Location of the Indonesian cities hit in the Christmas Eve bombings. [Source: SBS Dateline]A series of 38 church bombings on Christmas Eve, 2000, killed 19 people in 11 Indonesian cities. The al-Qaeda affiliate Jemaah Islamiyah (JI) is blamed (see December 24-30, 2000). However, in February 2001, the respected Indonesian newsweekly Tempo publishes a cover story suggesting links between the bombings and the Indonesian military, the TNI. The article points out that Edi Sugiarto, who was quickly arrested and confessed to assembling 15 of the bombs used in the town of Medan, has long run a car repair shop in the province of Aceh, where a separatist group named GAM has been fighting for many years. Members of TNI and Indonesia’s special forces, Kopassus, regularly went to his shop for repairs and just to hang out. As a result, GAM claimed he was a TNI lackey and burned down his shop and house in 1997. Phone records also indicate that Sugiarto called Fauzi Hasbi seven times before the bombings. Hasbi is a leader of JI, but Tempo outs him as an Indonesian government mole. In 2005, two years after Hasbi’s death, the Australian television program SBS Dateline will provide additional evidence of Hasbi’s long-time links to the TNI (see 1979-February 22, 2003). Fasbi also called Jacob Tanwijaya, a businessman well connected with the TNI, 35 times. That businessman in turn talked on the phone to Lt. Col. Iwan Prilianto, a Kopassus special forces intelligence officer, over 70 times. However, these potential military links are never investigated and only Sugiarto and other alleged JI figures are arrested and later convicted for a role in the bombings. SBS Dateline will later report that “reputable sources claim [Sugiarto] was so severely tortured before his trial he would have admitted to anything.” [Tempo, 2/20/2001; SBS Dateline, 10/12/2005] Fasbi also made at least one call to another key figure in the bombings. The International Crisis Group, an international think tank, will later comment, “[I]t is hard to avoid the suspicion that someone in the armed forces must have known that at least the Medan part [of the bombings] was in the works…” [International Crisis Group, 12/11/2002]
Some reports later suggest that around this time 9/11 hijacker Mohamed Atta has an American girlfriend called Amanda Keller (see (February-April 2001)). According to Tony and Vonnie LaConca, a couple that meet Keller and her boyfriend (who they know only as “Mohamed”), the pair and another woman go on a short trip to Key West, Florida. Tony LaConca later recalls, “They were gone for three days. They didn’t sleep—it was a continuous party.” The three indulge in drugs and alcohol, all paid for by “Mohamed,” even though he does not have a job. After returning from the trip, on February 25 “Mohamed” has to bail Keller out of South County Jail, after police take her in because of an outstanding warrant over a “worthless check charge.” [Charlotte Sun, 9/14/2001; Charlotte Sun, 9/11/2003] The Sarasota Herald-Tribune claims that Keller’s companion is not Mohamed Atta, but another man of Middle Eastern descent named Mohammed. [Sarasota Herald-Tribune, 9/23/2001] In 2002, Keller will say that her boyfriend was indeed Mohamed Atta, but in 2006 she retracts this claim. [Sarasota Herald-Tribune, 9/10/2006] Interestingly, other witnesses later describe Atta as frequently drinking alcohol, smoking, and possibly doing drugs (see (Mid-July - December 2000)).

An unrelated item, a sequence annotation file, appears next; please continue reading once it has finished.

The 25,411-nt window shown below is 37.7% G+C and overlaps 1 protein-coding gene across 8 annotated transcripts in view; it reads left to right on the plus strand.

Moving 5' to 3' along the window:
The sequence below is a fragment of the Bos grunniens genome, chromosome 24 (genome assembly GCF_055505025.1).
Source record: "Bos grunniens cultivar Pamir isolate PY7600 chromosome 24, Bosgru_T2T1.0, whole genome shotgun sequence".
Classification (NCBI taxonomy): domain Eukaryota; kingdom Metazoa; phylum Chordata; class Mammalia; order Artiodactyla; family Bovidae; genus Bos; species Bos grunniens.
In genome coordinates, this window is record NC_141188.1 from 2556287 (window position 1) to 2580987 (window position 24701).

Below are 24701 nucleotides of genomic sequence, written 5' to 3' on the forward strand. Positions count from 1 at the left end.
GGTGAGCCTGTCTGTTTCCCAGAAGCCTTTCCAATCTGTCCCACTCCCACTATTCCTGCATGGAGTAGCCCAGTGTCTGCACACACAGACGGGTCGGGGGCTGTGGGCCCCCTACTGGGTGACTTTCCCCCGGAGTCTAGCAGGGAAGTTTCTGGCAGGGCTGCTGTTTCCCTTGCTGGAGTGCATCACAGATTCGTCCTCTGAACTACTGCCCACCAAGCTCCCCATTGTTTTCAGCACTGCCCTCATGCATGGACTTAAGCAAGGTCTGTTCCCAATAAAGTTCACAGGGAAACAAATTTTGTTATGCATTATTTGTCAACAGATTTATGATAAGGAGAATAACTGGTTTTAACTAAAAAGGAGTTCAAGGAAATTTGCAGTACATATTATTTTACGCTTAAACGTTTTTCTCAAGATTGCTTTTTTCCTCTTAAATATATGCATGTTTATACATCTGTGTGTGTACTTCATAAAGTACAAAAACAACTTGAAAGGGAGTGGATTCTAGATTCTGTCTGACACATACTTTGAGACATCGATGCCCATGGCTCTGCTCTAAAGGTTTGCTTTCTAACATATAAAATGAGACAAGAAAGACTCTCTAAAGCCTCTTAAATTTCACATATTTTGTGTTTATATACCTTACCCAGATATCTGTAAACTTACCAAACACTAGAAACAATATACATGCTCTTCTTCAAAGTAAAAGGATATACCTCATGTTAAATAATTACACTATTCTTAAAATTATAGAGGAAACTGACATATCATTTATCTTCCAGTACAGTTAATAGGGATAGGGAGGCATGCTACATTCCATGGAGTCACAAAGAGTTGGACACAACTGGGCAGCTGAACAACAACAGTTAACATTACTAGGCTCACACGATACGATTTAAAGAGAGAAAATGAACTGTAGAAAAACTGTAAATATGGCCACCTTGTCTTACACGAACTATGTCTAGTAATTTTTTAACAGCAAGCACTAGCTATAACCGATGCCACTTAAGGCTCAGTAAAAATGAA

While Zacarias Moussaoui is living in Norman, Oklahoma, and getting flight training there, he makes a phone call to Germany that is monitored by German intelligence. The call is to Ramzi bin al-Shibh, who is intimately involved in the 9/11 plot and has been a roommate of hijackers Mohamed Atta and Marwan Alshehhi. [New York Times, 9/29/2001] Bin al-Shibh stayed in London for a week in early December 2000 and met with Moussaoui there (see October 2000-February 2001). Phone records further indicate that there was at least one phone call between Moussaoui and the landlord of the Hamburg apartment where Mohamed Atta and other 9/11 hijackers lived. But the timing of the call has not been revealed, nor is it known if that call was monitored as well or not. [Independent, 12/11/2001]